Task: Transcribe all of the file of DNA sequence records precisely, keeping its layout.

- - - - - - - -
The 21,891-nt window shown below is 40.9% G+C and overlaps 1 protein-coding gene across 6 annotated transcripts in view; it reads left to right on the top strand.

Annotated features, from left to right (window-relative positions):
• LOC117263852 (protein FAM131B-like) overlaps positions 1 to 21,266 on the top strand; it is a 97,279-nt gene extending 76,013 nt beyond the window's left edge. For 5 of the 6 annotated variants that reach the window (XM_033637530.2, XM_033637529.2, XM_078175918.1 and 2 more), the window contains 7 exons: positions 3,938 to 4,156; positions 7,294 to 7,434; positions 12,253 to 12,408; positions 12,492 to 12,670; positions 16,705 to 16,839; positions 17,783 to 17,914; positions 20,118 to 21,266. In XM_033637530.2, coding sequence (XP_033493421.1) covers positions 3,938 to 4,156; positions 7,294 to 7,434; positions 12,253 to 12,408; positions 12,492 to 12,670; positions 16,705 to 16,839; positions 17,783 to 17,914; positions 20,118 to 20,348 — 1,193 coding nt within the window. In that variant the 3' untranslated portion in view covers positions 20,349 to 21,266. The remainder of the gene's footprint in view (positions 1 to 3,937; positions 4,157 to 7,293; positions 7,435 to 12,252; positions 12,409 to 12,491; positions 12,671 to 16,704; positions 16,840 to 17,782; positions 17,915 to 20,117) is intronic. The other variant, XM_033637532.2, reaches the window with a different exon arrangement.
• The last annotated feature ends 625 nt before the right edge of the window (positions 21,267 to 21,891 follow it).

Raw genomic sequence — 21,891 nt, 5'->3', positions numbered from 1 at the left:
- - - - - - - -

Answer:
The 21,891-nt window shown below is 40.9% G+C and overlaps 1 protein-coding gene across 6 annotated transcripts in view; it reads left to right on the top strand.

Annotated features, from left to right (window-relative positions):
• LOC117263852 (protein FAM131B-like) overlaps positions 1 to 21,266 on the top strand; it is a 97,279-nt gene extending 76,013 nt beyond the window's left edge. For 5 of the 6 annotated variants that reach the window (XM_033637530.2, XM_033637529.2, XM_078175918.1 and 2 more), the window contains 7 exons: positions 3,938 to 4,156; positions 7,294 to 7,434; positions 12,253 to 12,408; positions 12,492 to 12,670; positions 16,705 to 16,839; positions 17,783 to 17,914; positions 20,118 to 21,266. In XM_033637530.2, coding sequence (XP_033493421.1) covers positions 3,938 to 4,156; positions 7,294 to 7,434; positions 12,253 to 12,408; positions 12,492 to 12,670; positions 16,705 to 16,839; positions 17,783 to 17,914; positions 20,118 to 20,348 — 1,193 coding nt within the window. In that variant the 3' untranslated portion in view covers positions 20,349 to 21,266. The remainder of the gene's footprint in view (positions 1 to 3,937; positions 4,157 to 7,293; positions 7,435 to 12,252; positions 12,409 to 12,491; positions 12,671 to 16,704; positions 16,840 to 17,782; positions 17,915 to 20,117) is intronic. The other variant, XM_033637532.2, reaches the window with a different exon arrangement.
• The last annotated feature ends 625 nt before the right edge of the window (positions 21,267 to 21,891 follow it).

Raw genomic sequence — 21,891 nt, 5'->3', positions numbered from 1 at the left: